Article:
Innovation in Social Entrepreneurship Courses – 10 questions with Linda Sama from St. John’s University (Part 2)
8 November 2012 1 Comment
A few weeks ago, we looked at the work being done by the PRME Working Group on Poverty (part 1 and part 2). One of the members of the Working Group, Linda Sama from St. John’s University in the United States, recently won the 2012 Innovation in Entrepreneurship Pedagogy Award from the Academy of Management Entrepreneurship Division. The award is given in recognition of the development and implementation of a social entrepreneurship course. The course she developed, called GLOBE, engages students in managing a global microloan business.
Here is part 2 of my conversation with Linda about the GLOBE programme. To read part 1 click here.
5. How does GLOBE operate? Is it self-sustaining?
GLOBE is a microloan program and all loan funds are sourced through donations. We do not seek to be self-sustaining as do many of the MFIs operating in developing countries, because our reality is a bit different. First, we are managed by students, whose experience is limited, although their motivation is strikingly strong! Second, our field agents are Daughters of Charity, many of whom have little to no experience in microlending. And third, our borrowers are truly the poorest of the poor, so we expect them to experience defaults at a greater rate than for the industry at large. Since our program objectives are two-fold – namely, helping those in poverty help themselves AND educating students, we are not as concerned with self-sustainability. This means, however, that for the program to survive, we must constantly be raising funds for the loans. Also, we use the GLOBE funds to help promote the program through various events and promotional materials, and need money for that as well. We want to be able to tell our donors that at least 95 cents of every dollar donated goes directly to making a loan. So far, we have been able to meet that goal.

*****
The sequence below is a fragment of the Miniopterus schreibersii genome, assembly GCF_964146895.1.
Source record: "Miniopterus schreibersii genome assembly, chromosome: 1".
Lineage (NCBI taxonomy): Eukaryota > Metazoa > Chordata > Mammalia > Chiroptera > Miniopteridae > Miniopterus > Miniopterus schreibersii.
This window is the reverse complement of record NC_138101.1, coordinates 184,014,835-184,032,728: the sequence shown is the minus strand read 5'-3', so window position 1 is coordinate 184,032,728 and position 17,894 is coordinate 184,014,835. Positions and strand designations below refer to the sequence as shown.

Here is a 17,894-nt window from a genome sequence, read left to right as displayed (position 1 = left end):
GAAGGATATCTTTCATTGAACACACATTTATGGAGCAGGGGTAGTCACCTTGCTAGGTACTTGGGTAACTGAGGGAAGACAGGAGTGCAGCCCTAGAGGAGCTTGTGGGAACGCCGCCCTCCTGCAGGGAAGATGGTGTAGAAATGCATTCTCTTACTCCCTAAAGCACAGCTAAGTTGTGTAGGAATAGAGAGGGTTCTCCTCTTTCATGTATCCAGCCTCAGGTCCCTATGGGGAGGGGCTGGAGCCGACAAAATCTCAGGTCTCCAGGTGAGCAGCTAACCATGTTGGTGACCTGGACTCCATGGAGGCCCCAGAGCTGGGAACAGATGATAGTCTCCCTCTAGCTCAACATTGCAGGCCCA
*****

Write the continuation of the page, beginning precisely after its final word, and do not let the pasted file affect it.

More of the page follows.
6. What have been some of the ways you have fundraised?
In terms of fundraising, the students, assisted by a volunteer group of graduate students called GLOBE G.A.P. (GLOBE Graduate Affiliate Program), came up with an idea for fundraising at Halloween called “Treat for Change”. Students fashioned “super-hero” capes with the faces of our borrowers stitched on the back of the cape along with the words “The Real Super-heroes — our borrowers!” They walk around campus with the capes and bags of candy treats asking for change in exchange for a treat. Last spring, students had an International Buffet featuring foods for sale from their countries and made dishes from Bulgaria, Russia, Mexico, India, Korea, Jamaica, Trinidad, Brazil, Italy, Haiti and Guyana. It was a huge success!
We did a letter campaign to alumni, the cost of which was underwritten by our University Institutional Advancement Office (two members of that office serve on my GLOBE Steering Committee). It was very successful in terms of raising the visibility of GLOBE and it brought in hundreds of dollars from people who hadn’t known about us before. We also held a Microfinance Fair – featuring informational tables, speakers, a slide show and food, to bring the entire campus up to speed on the topic of microfinance and more specifically GLOBE. We raised close to $1000 and we believe that the program’s visibility was significantly heightened by this event.
7. What are your tips for others about fundraising?
Fundraising is time consuming and efforts do not always yield results. It requires patience, and a true belief in your cause as that belief, or value attached to what you are doing, is often what keeps you going in the face of obstacles or setbacks. I also advise to have a wide portfolio of fundraising methods. Getting in-kind gifts (free printing of brochures, free food or discounted food for an event, raffle prizes, and the like) can be just as valuable as a straight donation. Further, small donations can be as important as big ones. To get started, it is critical to have a few supporters willing to put up the big bucks so the program is seeded, and others are motivated to follow suit. But most follow-on fundraising for a program of this size is focused on smaller donations and from students and others in the University community. Finally, remember to thank your donors and keep them informed of program progress. Beyond thank you letters in response to donations or support, it is worthwhile to spend a little money for a thank you event so that more money can be raised in the future – this is not merely reactive, but a “proactive” initiative to offer thanks. Nurturing relationships is key to fundraising. This fall, we are having an “Appreciation Luncheon” the week before Thanksgiving to express our gratitude to donors and supporters of GLOBE.